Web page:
IDC 3002H Lecture Notes - Lecture 3: Black Nationalism, Structural Inequality, Correlation Does Not Imply Causation

28 views3 pages
Published on 22 Nov 2017
10 page paper
3 sources for the paper
2 secondary (should be scholarly) 1 primary
chicago manual style
notes are not to be in the text
footnotes or in notes
(at end of paragraph)
quality of publication: quality sources
academic press/harvard.colulmbia.princeton
limit to just one online source
newspapers are fine
when immigrants come to US they come with all this baggage/cultures
and they discard it
melt into the american culture
embrace those values instead
book is rejecting the melting pot thesis
culture and identity much stronger force than the melting pot
melting pot- throw out old world adopt the new world-> they all become Americans
this is nothing more than mythology
19th century terminology pushed by socialists
tied it into american excpetionalism
those who did not embrace American culture were failures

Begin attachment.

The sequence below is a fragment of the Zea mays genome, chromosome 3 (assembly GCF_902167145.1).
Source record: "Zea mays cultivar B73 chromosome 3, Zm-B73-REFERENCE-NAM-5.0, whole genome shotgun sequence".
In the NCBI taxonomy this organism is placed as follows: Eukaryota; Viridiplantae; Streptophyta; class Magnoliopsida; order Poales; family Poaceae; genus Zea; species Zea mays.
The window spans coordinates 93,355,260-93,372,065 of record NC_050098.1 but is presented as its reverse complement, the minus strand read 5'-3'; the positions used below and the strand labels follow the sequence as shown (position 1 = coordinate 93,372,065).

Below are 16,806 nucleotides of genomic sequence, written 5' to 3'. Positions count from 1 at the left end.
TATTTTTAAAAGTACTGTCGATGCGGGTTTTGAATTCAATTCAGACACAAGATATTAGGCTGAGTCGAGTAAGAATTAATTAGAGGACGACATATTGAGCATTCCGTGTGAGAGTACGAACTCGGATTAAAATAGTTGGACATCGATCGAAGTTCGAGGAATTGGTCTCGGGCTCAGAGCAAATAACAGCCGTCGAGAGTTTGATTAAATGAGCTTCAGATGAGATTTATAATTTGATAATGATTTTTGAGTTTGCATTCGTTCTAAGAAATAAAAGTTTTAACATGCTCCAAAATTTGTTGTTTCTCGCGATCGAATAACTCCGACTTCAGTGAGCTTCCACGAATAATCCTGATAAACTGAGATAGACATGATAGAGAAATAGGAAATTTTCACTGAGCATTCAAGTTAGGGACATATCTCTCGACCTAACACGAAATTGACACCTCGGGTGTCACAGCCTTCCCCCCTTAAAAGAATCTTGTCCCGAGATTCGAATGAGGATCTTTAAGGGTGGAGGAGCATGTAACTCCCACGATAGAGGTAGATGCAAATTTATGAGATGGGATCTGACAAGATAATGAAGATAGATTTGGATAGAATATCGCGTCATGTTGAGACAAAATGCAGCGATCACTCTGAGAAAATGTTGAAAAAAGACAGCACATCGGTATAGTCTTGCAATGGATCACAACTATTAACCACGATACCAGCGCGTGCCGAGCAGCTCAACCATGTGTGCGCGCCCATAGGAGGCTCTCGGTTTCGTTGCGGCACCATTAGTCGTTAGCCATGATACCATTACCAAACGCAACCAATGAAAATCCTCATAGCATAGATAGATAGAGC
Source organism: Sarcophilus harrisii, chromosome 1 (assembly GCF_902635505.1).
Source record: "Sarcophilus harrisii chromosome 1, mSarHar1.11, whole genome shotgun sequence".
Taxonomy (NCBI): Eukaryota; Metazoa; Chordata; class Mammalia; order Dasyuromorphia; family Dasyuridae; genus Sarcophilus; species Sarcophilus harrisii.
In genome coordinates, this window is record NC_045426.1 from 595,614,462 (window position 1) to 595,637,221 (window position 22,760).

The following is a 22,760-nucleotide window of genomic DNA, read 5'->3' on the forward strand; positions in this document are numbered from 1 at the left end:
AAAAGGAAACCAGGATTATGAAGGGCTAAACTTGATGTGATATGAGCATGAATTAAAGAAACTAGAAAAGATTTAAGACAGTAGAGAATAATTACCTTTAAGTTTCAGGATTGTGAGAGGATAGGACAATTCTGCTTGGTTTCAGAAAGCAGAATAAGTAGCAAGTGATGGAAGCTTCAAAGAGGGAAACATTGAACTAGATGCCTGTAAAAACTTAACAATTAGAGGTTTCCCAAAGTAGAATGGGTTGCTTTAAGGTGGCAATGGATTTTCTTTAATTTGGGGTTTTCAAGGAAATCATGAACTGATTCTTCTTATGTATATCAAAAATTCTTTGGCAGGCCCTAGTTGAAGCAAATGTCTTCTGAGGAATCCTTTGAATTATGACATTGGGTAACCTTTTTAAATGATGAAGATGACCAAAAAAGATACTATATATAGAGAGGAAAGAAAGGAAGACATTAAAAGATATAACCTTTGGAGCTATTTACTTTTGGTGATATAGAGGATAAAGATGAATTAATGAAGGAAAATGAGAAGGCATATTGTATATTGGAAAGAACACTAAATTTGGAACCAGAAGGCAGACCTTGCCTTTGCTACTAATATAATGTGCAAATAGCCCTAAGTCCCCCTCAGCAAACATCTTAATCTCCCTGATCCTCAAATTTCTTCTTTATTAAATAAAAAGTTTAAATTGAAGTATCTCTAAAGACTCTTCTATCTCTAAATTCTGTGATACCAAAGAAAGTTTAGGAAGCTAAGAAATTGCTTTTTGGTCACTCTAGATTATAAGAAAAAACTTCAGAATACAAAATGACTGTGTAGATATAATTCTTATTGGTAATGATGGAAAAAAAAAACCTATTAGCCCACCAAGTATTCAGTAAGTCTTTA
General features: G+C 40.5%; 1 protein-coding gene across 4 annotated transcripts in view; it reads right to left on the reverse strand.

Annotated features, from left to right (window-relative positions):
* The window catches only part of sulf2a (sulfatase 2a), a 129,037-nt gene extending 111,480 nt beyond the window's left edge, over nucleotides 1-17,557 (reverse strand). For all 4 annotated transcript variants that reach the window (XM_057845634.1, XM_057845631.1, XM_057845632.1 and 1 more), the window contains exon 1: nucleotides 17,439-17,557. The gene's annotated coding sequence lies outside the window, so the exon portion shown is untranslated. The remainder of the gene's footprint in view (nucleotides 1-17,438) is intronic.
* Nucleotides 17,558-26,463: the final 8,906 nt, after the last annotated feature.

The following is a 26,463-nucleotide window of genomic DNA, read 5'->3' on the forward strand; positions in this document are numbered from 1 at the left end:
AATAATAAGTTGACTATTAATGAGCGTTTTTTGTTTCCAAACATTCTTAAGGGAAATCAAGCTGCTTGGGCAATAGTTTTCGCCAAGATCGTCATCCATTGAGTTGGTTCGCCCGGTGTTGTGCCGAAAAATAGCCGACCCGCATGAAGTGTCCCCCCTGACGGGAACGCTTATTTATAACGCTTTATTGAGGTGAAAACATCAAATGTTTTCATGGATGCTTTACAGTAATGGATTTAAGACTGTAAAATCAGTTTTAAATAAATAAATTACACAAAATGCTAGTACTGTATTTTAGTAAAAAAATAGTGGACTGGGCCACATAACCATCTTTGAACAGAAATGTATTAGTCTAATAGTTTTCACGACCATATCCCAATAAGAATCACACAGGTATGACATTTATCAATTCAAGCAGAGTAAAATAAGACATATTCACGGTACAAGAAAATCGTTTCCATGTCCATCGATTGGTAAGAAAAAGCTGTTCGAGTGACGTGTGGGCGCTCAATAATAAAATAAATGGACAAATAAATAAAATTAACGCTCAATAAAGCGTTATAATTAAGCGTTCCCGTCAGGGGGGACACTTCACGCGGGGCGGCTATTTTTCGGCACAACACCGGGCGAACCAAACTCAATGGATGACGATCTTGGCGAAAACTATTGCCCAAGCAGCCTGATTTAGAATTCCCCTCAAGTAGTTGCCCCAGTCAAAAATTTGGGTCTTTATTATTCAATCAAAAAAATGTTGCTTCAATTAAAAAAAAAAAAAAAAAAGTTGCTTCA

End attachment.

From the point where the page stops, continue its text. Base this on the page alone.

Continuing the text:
offered promise of social mobility
1880-1940 13 million people came to the United States
these folks coming in remade the American working class
-emerged in the early 19th century
-it means exchanging one's labor for wage
textile industry: native born white women
then rapid development of industrial capitalism
management was then looking for workers-> turned to people overseas -> massive wave of
rise of the Nativist movement
southerners attempted to recruit Chinese to work on the plantations
easier to change society than it is to change a culture
melting pot- actually the opposite was happening- > ex. Chinatown
ethnic group is not a pure biological group
find more resources at
find more resources at
Unlock document

This preview shows page 1 of the document.
Unlock all 3 pages and 3 million more documents.

Already have an account? Log in

Get OneClass Notes+

Unlimited access to class notes and textbook notes.

YearlyBest Value
75% OFF
$8 USD/m
$30 USD/m
You will be charged $96 USD upfront and auto renewed at the end of each cycle. You may cancel anytime under Payment Settings. For more information, see our Terms and Privacy.
Payments are encrypted using 256-bit SSL. Powered by Stripe.